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A French quiche and a Swiss cheese tart are only superficially related. Both have pastry, cheese and a custard. But a quiche is really about the custard, whereas the Swiss tart is about cheese.

Swiss cheese tarts come in all sizes– but small is more fun. They aren’t crumbly. You can pick a little one up and eat it picnic-style. All alone, on small, pretty plates, little cheese tarts look cheerful.

These tarts are included in the Occaisional Menu: Brunch with Plums, Apricots and little Cheese Tarts. Their flavour becomes more pronounced as they cool and they are at their best at room temperature or refrigerated awhile and eaten cold. Making them the day before you want to eat them is no problem–in fact, it is all to the good.

Cheese Tarts ~ Swiss style (8 – 12 tarts)


  • A package of puff pastry (either a large round or two narrow, rectangular sheets
  • 8 ounces of grated cheese (one or any combination of Gruyere, Emmental, Appenzell)
  • 1 cup of heavy cream
  • 1 cup of milk
  • 2 Tablespoons of flour
  • 3 Eggs, beaten
  • grated nutmeg
  • salt and freshly ground pepper
  • Butter for greasing tart pans


  • Small tart pans, any size, with or without removable base, or an 11-inch quiche pan. The tarts in the photos are made in a combination of 3-inch and 4-inch size tart pans.

Preheat the oven to 400 F and butter the tart pans very well.

1. If you are using a large round of puff pastry, roll it out a little to increase the number of tart shells you can cut out of it before re-rolling it. Do the same if you are using rectangles.

2. Place a tart pan face down on the pastry and cut around it with a knife. The rounds should be bigger than the widest part of the pan, so that the edge of the pastry is a little higher than the rim of the tart pan when it is fitted into it:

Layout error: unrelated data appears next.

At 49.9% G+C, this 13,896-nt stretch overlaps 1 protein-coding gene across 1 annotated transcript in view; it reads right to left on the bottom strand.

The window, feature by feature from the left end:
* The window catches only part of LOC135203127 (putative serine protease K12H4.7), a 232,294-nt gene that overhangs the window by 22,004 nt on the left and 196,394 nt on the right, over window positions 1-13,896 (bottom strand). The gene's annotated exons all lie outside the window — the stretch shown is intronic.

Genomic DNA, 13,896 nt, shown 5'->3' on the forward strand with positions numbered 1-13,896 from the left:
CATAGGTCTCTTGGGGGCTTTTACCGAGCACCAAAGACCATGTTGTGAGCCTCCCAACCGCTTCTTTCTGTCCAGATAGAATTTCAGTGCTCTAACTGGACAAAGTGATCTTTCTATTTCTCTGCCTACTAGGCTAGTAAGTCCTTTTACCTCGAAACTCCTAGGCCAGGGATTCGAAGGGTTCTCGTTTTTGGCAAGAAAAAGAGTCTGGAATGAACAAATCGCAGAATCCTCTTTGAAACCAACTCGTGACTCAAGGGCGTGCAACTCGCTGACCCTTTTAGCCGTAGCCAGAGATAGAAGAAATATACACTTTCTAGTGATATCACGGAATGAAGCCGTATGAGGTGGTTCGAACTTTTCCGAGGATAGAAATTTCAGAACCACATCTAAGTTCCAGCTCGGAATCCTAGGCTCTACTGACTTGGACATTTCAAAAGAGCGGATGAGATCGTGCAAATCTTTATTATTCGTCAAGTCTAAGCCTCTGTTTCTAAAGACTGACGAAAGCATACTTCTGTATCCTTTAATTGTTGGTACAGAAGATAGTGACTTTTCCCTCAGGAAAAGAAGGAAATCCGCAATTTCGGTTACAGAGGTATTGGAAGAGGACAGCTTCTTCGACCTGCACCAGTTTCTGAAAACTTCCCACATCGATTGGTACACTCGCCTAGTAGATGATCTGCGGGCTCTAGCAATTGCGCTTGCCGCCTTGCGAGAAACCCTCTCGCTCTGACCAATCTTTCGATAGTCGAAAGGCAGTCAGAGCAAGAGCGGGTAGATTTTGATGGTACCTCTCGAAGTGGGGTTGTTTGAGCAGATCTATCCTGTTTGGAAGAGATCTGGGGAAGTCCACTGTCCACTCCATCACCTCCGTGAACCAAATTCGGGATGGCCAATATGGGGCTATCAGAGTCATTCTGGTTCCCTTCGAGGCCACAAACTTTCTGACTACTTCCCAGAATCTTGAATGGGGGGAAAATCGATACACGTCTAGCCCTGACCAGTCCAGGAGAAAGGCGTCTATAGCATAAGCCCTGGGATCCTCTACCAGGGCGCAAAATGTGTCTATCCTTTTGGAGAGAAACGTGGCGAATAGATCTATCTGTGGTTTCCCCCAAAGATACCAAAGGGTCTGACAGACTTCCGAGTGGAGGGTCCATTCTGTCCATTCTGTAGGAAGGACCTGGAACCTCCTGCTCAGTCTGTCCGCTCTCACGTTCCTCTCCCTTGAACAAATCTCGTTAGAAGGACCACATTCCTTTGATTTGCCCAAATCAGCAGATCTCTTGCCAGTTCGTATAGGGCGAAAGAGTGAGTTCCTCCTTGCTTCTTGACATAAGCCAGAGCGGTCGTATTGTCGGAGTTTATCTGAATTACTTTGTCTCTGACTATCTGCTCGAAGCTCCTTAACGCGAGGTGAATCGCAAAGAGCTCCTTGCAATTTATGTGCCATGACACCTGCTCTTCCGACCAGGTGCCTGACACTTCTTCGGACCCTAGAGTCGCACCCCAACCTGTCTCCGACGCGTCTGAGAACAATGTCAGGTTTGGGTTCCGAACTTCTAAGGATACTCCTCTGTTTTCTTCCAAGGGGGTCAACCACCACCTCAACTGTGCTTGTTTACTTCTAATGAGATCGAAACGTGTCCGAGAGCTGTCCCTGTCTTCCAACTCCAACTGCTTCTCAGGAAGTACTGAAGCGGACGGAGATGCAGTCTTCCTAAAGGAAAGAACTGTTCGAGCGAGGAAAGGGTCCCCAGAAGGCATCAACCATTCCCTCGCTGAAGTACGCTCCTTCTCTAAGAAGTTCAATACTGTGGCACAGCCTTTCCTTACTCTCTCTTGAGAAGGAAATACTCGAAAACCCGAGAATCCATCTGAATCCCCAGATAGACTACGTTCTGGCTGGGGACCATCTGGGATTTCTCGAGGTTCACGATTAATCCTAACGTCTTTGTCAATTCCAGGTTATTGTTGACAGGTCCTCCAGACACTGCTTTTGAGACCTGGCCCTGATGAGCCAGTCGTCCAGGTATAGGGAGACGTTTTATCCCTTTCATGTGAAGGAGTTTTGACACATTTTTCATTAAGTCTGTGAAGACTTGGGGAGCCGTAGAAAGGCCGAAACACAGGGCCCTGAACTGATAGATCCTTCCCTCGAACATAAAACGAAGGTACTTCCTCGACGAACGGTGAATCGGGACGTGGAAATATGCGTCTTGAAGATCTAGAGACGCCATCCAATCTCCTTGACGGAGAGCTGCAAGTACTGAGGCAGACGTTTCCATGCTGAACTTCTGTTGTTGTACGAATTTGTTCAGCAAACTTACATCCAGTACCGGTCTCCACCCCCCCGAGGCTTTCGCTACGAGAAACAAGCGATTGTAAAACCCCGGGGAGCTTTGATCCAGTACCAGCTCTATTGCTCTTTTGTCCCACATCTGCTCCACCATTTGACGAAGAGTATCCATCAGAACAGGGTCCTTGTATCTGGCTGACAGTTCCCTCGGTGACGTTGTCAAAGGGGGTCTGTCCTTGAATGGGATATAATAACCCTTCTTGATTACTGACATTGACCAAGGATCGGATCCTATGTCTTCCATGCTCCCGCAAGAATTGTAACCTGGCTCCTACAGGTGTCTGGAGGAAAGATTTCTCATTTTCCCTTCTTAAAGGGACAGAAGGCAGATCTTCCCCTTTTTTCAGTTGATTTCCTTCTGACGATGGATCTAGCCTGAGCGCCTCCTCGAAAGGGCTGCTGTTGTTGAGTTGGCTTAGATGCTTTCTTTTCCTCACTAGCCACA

3. Fit the pastry rounds into the pans. The pastry doesn’t need to be pressed in tightly, but the tarts will unmould more easily if the pastry comes up a little higher than the rim of the pan since the filling is less likely to spill over between the pan and pastry:

3. Divide the cheese among the shells:

4. Whisk together the cream, milk, eggs, and flour. Add a little salt and a few grinds of pepper. Grate a little nutmeg intor it and pour the mixture over the cheese in the shells:

5. Bake at 400 F. for about 20 minutes, or until the tarts are puffed and golden. (One large tart will be ready in about 30 minutes.):

6. Unmould the tarts while they are still warm, loosening them from the edges of the pans with a sharp knife.

7. The number of tarts this recipe will make depends on the size of your pans. This recipe doubles easily, as does the one for Swiss Plum Tart, and Swiss Apricot Tart–two other very good additions to the Occasional Menu: Brunch with Plums, Apricots  and little Cheese Tarts.

For many years I have made Swiss cheese tarts, but reading A Taste of Switzerland improved them:

© Elizabeth Laeuchli, the diplomatickitchen, 2011